Pensions – Stakeholder or Personal?

Pensions – Stakeholder or Personal?

by David Redmond on 15 Jun, 2011

As with almost every other type of financial decision, choosing a pension plan can be an incredibly daunting process. Like most areas of personal finance, the pensions market is a maze of variables that may make little sense to a novice. Considering the importance of ensuring you’ve saved enough for twilight years, it is probably a good idea to hire an Independent Financial Adviser (IFA) to help you make your choice. However, it’s always good to know as much as you can yourself, so with that in mind, here is our quick introduction to the difference between stakeholder pension plans and personal pensions.

Stakeholder pension plans were introduced by the government after personal pension plans were criticised for often charging too much, sometimes up to around 5% of the value of the plan. Stakeholder pensions have fees capped at a 1% legal limit (although plan providers may also add on charges to recover costs incurred in managing the fund, such as stamp duty, meaning this legal limit can often turn out to be more like 1.3%).

Naturally lower charges mean that you keep a much greater proportion of your plan than under a personal pension, however, because the lower charges mean the providers can’t afford to hire a fund manager for these plans, they are usually left to more passive ‘tracker’ funds which grow or shrink depending on the state of the overall stock market. Similarly, as there is little way of IFA’s recovering their money from you signing up to a stakeholder plan, they often won’t advise you on these plans, so you’ll have to do your own research on who the best providers are.

Personal pension plans are based on creating a dedicated investment fund for you actively overseen by a fund manager. The advantage over the stakeholder is clear – by having the fund actively managed you stand to make much greater gains than on a passive stakeholder tracker fund.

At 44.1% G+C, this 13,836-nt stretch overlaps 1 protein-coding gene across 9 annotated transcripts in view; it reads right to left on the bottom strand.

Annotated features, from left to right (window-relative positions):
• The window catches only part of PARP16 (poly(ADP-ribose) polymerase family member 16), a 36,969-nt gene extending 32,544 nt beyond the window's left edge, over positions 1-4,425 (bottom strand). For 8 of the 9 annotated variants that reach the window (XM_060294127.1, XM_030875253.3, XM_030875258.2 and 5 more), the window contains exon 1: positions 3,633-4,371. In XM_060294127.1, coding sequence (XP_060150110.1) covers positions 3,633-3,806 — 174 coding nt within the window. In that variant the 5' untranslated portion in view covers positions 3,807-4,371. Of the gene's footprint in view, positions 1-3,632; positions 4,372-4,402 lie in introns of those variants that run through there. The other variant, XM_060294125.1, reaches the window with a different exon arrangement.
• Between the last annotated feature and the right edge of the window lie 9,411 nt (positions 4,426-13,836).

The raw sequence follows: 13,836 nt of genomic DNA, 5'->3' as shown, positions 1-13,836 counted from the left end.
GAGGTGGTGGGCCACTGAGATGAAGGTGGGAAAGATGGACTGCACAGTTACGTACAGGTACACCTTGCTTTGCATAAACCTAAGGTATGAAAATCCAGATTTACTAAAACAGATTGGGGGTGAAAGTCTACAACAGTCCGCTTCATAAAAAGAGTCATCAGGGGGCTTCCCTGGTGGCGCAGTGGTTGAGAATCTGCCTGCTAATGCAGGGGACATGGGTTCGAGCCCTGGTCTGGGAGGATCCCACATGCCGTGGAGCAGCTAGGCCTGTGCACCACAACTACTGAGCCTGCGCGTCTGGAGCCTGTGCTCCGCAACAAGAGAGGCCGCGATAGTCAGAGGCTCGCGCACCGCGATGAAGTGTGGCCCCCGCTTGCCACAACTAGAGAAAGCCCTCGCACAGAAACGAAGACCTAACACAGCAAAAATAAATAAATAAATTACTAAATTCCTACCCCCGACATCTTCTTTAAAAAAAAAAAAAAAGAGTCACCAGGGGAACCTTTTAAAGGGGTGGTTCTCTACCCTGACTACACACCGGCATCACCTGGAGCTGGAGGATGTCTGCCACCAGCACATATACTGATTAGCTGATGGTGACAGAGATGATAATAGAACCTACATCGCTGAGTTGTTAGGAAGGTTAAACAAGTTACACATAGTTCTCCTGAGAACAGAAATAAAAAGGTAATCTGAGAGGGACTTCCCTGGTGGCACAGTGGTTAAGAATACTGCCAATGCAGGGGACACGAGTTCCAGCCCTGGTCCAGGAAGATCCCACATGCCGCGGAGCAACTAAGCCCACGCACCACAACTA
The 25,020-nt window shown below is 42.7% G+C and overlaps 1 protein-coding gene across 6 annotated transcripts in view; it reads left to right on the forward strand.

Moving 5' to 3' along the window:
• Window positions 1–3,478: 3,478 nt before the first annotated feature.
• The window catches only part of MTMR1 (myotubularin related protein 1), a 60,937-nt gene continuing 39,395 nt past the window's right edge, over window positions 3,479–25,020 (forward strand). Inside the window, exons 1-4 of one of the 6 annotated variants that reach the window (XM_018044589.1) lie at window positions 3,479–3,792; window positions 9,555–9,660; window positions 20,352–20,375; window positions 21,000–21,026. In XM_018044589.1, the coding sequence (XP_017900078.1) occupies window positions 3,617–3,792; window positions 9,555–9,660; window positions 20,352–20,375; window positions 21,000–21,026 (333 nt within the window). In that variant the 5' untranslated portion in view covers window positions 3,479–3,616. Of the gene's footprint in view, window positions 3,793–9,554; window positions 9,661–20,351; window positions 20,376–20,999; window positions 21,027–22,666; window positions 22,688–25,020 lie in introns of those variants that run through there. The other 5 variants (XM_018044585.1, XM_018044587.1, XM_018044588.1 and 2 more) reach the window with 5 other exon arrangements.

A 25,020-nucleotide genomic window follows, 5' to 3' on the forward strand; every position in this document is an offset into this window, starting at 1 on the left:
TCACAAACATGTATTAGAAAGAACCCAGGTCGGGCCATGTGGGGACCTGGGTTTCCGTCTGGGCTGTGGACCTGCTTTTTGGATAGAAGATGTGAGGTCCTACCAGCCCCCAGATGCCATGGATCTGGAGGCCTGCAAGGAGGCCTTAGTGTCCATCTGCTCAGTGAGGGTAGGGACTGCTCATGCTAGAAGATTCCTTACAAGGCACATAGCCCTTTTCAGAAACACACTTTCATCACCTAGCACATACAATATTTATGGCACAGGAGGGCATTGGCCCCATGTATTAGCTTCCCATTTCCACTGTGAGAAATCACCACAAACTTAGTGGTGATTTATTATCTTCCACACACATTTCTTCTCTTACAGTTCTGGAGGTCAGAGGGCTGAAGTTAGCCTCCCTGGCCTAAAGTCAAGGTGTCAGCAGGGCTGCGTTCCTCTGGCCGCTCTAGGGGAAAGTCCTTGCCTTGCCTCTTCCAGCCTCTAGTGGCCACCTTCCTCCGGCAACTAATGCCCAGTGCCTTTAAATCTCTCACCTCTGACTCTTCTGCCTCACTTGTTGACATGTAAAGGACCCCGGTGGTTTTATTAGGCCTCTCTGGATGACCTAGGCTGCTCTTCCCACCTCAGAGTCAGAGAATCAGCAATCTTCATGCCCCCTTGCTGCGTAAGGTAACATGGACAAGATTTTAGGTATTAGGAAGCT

The trade off is in paying the much higher charges. There is great debate amongst IFAs as to whether this is a cost effective trade off or not. Personal pension fund managers will say they earn their fee, making the higher percentage costs a moot point (better to pay 5% of £100 than 1% of £10). However, many people say the difference between the two is not great enough to make the higher fees for a personal pension fund worthwhile.

That being said, as with anything in finance – those who take the greatest risks may get greater rewards. A personal fund won’t necessarily result in a bigger pension pot, but it stands a higher chance of it doing so than a stakeholder.

About the Author

David Redmond


David Redmond is a Partner of Don Gilliard Finance Group. He is a fee-only, independent financial advisor and financial planner. For over 15 years, he has been helping individual investors and their families realize their investment goals.